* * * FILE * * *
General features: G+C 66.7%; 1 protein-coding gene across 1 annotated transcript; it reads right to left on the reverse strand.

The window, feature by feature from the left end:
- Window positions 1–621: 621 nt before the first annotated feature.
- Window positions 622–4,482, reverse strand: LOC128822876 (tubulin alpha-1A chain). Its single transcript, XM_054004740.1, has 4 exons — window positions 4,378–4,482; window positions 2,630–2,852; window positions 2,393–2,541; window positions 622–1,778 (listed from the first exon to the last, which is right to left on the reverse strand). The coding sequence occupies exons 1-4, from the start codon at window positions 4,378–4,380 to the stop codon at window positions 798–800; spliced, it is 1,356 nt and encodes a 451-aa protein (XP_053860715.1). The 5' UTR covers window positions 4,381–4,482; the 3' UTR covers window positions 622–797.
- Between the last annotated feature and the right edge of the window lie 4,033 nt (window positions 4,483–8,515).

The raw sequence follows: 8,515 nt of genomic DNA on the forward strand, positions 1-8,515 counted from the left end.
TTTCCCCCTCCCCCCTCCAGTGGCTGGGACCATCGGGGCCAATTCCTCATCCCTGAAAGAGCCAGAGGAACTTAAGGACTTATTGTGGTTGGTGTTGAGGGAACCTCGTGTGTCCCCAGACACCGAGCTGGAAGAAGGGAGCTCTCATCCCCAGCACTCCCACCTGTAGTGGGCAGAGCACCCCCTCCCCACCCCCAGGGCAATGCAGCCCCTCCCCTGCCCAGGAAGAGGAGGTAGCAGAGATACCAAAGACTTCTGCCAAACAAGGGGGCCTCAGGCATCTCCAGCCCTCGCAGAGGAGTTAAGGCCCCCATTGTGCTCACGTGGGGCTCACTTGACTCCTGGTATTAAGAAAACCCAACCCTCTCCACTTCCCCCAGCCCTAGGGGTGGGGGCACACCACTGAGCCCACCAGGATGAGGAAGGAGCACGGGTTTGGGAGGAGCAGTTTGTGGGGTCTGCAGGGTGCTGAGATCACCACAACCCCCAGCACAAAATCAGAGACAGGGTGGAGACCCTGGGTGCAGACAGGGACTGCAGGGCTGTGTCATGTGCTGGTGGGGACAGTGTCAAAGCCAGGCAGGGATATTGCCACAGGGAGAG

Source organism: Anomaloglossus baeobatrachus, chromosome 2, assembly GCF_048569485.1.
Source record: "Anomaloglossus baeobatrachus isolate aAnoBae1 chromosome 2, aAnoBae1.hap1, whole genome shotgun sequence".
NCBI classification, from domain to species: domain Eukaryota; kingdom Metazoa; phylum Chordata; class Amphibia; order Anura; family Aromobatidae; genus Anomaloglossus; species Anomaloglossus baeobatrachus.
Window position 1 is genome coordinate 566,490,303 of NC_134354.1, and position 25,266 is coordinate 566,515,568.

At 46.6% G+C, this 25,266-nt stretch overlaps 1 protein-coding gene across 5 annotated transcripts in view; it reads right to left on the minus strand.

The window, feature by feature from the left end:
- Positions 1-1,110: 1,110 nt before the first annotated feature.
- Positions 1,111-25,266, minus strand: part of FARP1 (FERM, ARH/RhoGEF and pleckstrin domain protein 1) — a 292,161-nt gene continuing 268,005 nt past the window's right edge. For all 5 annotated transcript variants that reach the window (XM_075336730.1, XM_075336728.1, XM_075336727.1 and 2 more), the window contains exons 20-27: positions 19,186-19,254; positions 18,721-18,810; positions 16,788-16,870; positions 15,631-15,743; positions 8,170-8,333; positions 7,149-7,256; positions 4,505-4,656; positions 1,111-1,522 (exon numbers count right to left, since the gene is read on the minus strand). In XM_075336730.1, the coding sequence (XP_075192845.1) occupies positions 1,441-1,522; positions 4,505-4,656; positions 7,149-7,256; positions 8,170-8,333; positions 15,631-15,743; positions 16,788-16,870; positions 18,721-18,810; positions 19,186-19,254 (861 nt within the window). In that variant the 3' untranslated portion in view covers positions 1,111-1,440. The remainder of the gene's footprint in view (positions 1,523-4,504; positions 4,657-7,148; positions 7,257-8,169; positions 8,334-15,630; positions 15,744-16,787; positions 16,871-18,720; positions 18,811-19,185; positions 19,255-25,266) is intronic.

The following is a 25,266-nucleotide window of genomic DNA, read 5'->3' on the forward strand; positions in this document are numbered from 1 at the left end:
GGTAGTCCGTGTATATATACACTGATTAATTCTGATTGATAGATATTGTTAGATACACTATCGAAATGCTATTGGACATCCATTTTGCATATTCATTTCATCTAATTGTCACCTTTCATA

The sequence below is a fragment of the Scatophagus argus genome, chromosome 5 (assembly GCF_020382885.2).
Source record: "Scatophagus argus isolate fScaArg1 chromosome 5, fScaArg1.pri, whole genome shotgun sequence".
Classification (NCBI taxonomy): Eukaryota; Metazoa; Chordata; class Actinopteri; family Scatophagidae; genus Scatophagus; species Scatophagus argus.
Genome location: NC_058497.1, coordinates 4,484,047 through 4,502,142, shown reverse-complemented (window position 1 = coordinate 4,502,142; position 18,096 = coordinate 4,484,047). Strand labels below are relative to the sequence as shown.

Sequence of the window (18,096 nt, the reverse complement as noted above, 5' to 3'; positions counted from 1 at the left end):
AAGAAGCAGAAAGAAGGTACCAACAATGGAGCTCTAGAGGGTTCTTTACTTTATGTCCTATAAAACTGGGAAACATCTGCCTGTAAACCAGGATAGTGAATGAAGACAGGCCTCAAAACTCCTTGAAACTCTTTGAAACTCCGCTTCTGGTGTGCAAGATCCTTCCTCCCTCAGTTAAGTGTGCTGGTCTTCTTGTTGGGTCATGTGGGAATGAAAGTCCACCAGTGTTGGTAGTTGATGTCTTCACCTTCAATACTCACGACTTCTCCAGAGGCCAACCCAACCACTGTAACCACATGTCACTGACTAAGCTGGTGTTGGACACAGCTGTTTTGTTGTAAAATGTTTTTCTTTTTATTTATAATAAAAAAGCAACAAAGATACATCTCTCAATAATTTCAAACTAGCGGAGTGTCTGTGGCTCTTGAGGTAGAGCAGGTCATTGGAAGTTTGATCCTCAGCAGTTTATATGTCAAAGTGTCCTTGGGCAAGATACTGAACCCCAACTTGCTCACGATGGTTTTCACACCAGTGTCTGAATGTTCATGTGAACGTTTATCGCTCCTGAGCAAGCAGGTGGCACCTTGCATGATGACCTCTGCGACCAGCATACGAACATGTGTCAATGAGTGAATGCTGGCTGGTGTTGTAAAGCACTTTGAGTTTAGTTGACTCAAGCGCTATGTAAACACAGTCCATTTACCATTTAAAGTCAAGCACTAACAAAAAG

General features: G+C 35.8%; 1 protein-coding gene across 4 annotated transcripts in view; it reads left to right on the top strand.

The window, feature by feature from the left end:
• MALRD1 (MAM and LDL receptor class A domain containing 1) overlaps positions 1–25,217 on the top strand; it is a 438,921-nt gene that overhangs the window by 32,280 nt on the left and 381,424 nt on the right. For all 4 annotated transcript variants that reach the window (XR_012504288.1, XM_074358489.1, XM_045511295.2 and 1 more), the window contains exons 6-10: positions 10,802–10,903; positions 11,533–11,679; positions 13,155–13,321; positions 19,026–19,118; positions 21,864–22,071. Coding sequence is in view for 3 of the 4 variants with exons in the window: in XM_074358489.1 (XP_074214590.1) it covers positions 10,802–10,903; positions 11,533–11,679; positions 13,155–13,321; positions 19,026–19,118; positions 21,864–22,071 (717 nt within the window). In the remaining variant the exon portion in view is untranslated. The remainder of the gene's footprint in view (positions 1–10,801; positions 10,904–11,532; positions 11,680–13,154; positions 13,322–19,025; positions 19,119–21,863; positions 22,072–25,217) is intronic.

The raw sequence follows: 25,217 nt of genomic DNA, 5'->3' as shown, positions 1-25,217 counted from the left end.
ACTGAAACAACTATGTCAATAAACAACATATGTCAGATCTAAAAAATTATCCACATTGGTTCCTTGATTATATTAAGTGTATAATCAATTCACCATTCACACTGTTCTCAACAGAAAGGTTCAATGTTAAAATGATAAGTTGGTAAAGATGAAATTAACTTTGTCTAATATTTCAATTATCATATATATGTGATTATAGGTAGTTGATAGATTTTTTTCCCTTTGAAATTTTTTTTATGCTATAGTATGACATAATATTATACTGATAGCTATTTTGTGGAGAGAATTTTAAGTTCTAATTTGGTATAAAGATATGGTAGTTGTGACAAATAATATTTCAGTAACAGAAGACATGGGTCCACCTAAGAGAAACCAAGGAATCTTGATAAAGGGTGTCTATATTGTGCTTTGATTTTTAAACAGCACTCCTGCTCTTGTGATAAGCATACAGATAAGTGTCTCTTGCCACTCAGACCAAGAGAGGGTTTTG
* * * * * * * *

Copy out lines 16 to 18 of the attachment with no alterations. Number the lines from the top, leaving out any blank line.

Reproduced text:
The following is a 25,266-nucleotide window of genomic DNA, read 5'->3' on the forward strand; positions in this document are numbered from 1 at the left end:
GGTAGTCCGTGTATATATACACTGATTAATTCTGATTGATAGATATTGTTAGATACACTATCGAAATGCTATTGGACATCCATTTTGCATATTCATTTCATCTAATTGTCACCTTTCATA

The sequence below is a fragment of the Scatophagus argus genome, chromosome 5 (assembly GCF_020382885.2).